Interview with Brenda Davis, RD: Vitamin B12 Foods, B12 Deficiency Symptoms

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Part 2 - B12 Deficiency Symptoms And Myths About Vitamin B12 Foods

If you are over 50 year old, vegan or not, or you are a parent of a vegan baby, this information about Vitamin B12 foods is a MUST READ.
The second part of interview with Brenda Davis, RD addresses this and many other hot topics related to Vitamin B12. Is it true that only meat is a reliable source of Vitamin B12? Do you or your children have signs of B12 deficiency? Read the first part dedicated to the Calcium Rich Foods here. Brenda is a leader in her field, so please take a note as she shares the most up-to-date scientific knowledge and guidelines on Vitamin B12.

Brenda Davis

What are the best Vitamin B12 rich foods in the plant kingdom?

  • A lot of people say that they rely on seaweed for B12. Seaweed, actually does contain B12. However, most seaweed contains what we call "inactive B12 analogs." They look like B12, they attach to B12 receptor sites, but they do not do the job of a B12, and they can actually contribute to a functional B12 deficiency because they take the spots B12 needs to do its job. Serum B12 tests do not distinguish between true B12 and these inactive analogs, so if you eat a lot of seaweed, your B12 levels could look OK, but you could actually be deficient. Be careful about that. And another thing about seaweed is when you dry it, some of the real B12 can be converted into B12 analogs. You can’t really rely on seaweeds as primary source of B12

    There are two types of seaweed that look more promising as B12 sources – chlorella and a blue-green algae called AFA. Studies are being done in the UK and Italy right now looking at those sources.

  • Even though a lot people say that fermented foods provide B12, they are not reliable sources. We used to ferment foods in big wooden barrels that were contaminated with B12 producing bacteria. We use clean stainless steel now, thus there is far less B12.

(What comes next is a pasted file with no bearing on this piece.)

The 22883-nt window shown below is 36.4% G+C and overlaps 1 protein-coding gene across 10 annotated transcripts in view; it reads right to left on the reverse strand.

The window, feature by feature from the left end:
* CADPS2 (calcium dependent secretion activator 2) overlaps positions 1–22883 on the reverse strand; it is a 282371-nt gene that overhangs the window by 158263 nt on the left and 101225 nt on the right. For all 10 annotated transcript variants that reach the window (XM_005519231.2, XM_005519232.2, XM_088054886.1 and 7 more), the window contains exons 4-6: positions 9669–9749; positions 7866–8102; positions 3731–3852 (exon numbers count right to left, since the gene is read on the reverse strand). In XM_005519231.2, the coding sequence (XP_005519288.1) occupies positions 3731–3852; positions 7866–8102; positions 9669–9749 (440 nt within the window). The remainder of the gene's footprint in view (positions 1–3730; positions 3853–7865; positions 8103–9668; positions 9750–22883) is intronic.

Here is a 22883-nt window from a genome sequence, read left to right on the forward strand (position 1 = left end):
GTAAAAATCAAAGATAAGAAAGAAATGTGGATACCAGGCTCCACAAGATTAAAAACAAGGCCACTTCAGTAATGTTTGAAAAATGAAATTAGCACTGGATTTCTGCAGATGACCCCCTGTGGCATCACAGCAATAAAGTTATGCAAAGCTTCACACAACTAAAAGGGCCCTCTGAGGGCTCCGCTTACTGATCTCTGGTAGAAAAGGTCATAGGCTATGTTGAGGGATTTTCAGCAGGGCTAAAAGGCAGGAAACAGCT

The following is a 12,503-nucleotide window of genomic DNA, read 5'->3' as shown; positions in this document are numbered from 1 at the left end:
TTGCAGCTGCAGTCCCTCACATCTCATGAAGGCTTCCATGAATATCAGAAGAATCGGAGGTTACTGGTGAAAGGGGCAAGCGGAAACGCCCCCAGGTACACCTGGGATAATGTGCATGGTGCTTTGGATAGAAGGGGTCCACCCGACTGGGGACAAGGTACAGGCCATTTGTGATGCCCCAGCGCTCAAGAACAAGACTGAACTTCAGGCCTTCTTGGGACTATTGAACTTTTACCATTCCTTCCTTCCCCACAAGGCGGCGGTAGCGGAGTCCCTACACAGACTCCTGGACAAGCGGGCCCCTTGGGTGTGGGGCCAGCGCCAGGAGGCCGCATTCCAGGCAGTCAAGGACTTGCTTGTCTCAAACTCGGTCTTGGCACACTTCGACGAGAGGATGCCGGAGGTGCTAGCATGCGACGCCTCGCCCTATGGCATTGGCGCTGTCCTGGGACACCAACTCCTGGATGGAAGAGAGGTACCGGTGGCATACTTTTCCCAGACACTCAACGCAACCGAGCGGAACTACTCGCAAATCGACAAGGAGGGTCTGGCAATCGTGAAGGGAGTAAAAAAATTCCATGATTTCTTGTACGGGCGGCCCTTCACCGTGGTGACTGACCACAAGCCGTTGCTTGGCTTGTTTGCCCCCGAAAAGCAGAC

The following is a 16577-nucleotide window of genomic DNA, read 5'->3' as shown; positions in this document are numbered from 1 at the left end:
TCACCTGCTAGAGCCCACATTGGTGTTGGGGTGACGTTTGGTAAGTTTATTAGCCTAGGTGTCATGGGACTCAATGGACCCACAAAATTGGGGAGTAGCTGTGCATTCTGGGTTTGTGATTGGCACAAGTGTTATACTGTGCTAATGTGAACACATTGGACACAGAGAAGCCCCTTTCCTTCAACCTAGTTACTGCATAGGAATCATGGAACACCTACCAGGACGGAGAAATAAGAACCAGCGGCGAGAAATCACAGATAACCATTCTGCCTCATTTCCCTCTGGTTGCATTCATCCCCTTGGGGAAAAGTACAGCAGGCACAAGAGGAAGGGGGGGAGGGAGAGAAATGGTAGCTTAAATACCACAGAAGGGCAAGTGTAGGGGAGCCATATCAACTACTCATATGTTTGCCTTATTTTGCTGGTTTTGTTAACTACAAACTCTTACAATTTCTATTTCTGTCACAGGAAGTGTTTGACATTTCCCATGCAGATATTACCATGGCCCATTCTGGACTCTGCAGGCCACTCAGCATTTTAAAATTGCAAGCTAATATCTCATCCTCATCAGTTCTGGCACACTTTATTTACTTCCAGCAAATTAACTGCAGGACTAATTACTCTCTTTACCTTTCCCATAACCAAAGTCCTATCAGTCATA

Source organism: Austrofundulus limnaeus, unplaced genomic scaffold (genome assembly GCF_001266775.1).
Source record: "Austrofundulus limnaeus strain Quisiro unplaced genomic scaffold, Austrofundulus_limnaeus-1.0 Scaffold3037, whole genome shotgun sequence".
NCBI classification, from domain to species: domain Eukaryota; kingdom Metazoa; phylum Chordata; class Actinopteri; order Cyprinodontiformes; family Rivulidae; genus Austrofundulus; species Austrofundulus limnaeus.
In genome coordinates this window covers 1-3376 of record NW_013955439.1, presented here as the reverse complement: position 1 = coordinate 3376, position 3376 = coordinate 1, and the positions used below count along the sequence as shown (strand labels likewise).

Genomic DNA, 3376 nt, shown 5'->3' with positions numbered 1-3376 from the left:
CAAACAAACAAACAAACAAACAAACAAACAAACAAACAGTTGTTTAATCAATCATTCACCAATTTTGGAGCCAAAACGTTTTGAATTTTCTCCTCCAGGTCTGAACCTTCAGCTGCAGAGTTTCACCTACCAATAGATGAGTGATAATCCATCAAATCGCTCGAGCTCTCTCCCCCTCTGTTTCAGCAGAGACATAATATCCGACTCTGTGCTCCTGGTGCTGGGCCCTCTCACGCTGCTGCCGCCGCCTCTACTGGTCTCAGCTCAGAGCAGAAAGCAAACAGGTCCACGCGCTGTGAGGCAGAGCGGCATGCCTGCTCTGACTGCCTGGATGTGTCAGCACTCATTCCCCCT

• Organic vegetables, when you grow them in night soil (human manure), might contain some B12, but you might get some pathogenic bacteria along with that B12, so it’s best to wash our vegetables.

The bottom line is that plant foods are not generally reliable B12 sources. Some people think that this proves that people need to eat meat. This is not the case.

So you don't think that the lack of B12 in plants proves that people need to eat meat?

The reality is vitamin B12 is produced by bacteria, not by plants or animals. Animals, including humans, have B12 in our body because bacteria produce it in our intestines.

Vitamin B12 is found in anything contaminated with B12-producing bacteria – dirty plants, unclean water, foods or fermented in bacteria-ridden containers. It is also present in animal products because B12-producing bacteria reside in their intestinal tracts and is absorbed into the bloodstream.

Before we eat plants, we wash them in an effort to rid them of the pathogenic bacteria that might be on them (this bacteria usually comes from irrigation water that has been contaminated by nearby factory farms). Of course, we get rid of most of the B12-producing bacteria in the process. 

Some people claim that we produce enough B12 in our stomachs and our intestines, and we don’t really need to get any B12 from foods. But the truth is that the production of B12 happens in the large intestine, and you absorb B12 in your small intestine… things don’t usually go backwards. We can produce some B12 in our mouths; the only problem is you have to have an extremely poor oral hygiene to produce enough. The bacteria reside with the plaque in your mouth, so the more plaque, the more B12. This is not a reliable source, but even if it were, poor oral hygiene can cut years from your life.

How long can we live without Vitamin B12 before we become deficient?

Generally, humans are very efficient at recycling B12. Some people can manage on B12 stores for two or three years without taking in any in their diet. However, I’ve seen people who have become deficient within 6 months.